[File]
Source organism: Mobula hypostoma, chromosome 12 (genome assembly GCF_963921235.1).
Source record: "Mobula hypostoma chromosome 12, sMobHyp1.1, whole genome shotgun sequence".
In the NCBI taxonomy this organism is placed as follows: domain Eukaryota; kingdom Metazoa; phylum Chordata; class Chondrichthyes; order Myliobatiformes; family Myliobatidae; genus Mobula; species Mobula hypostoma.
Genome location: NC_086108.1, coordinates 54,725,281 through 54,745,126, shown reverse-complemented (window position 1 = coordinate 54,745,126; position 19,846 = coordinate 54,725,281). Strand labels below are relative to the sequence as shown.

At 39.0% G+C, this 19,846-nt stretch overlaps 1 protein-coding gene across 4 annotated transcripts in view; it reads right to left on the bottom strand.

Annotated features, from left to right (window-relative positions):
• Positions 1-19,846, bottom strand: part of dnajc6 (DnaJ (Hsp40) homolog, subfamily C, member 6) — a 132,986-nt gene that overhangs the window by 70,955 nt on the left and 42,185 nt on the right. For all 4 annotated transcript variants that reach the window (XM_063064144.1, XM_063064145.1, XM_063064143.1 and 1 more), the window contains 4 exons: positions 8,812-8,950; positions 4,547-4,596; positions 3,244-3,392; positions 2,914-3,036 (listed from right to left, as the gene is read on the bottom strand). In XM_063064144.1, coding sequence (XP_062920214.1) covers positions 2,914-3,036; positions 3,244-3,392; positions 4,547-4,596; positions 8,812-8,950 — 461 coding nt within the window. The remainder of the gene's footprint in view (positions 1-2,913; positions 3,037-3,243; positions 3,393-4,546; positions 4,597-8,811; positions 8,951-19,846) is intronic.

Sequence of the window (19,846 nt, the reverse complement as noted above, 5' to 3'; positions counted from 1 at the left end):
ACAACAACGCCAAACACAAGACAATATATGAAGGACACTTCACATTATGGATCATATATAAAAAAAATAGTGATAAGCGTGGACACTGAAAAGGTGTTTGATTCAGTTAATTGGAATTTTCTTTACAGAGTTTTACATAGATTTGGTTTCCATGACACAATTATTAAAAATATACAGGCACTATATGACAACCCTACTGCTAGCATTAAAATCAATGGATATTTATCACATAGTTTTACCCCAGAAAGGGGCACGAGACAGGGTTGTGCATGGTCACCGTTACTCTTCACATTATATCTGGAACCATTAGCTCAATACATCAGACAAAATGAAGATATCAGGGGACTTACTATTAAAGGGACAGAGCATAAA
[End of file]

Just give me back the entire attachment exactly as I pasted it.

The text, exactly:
Source organism: Mobula hypostoma, chromosome 12 (genome assembly GCF_963921235.1).
Source record: "Mobula hypostoma chromosome 12, sMobHyp1.1, whole genome shotgun sequence".
In the NCBI taxonomy this organism is placed as follows: domain Eukaryota; kingdom Metazoa; phylum Chordata; class Chondrichthyes; order Myliobatiformes; family Myliobatidae; genus Mobula; species Mobula hypostoma.
Genome location: NC_086108.1, coordinates 54,725,281 through 54,745,126, shown reverse-complemented (window position 1 = coordinate 54,745,126; position 19,846 = coordinate 54,725,281). Strand labels below are relative to the sequence as shown.

At 39.0% G+C, this 19,846-nt stretch overlaps 1 protein-coding gene across 4 annotated transcripts in view; it reads right to left on the bottom strand.

Annotated features, from left to right (window-relative positions):
• Positions 1-19,846, bottom strand: part of dnajc6 (DnaJ (Hsp40) homolog, subfamily C, member 6) — a 132,986-nt gene that overhangs the window by 70,955 nt on the left and 42,185 nt on the right. For all 4 annotated transcript variants that reach the window (XM_063064144.1, XM_063064145.1, XM_063064143.1 and 1 more), the window contains 4 exons: positions 8,812-8,950; positions 4,547-4,596; positions 3,244-3,392; positions 2,914-3,036 (listed from right to left, as the gene is read on the bottom strand). In XM_063064144.1, coding sequence (XP_062920214.1) covers positions 2,914-3,036; positions 3,244-3,392; positions 4,547-4,596; positions 8,812-8,950 — 461 coding nt within the window. The remainder of the gene's footprint in view (positions 1-2,913; positions 3,037-3,243; positions 3,393-4,546; positions 4,597-8,811; positions 8,951-19,846) is intronic.

Sequence of the window (19,846 nt, the reverse complement as noted above, 5' to 3'; positions counted from 1 at the left end):
ACAACAACGCCAAACACAAGACAATATATGAAGGACACTTCACATTATGGATCATATATAAAAAAAATAGTGATAAGCGTGGACACTGAAAAGGTGTTTGATTCAGTTAATTGGAATTTTCTTTACAGAGTTTTACATAGATTTGGTTTCCATGACACAATTATTAAAAATATACAGGCACTATATGACAACCCTACTGCTAGCATTAAAATCAATGGATATTTATCACATAGTTTTACCCCAGAAAGGGGCACGAGACAGGGTTGTGCATGGTCACCGTTACTCTTCACATTATATCTGGAACCATTAGCTCAATACATCAGACAAAATGAAGATATCAGGGGACTTACTATTAAAGGGACAGAGCATAAA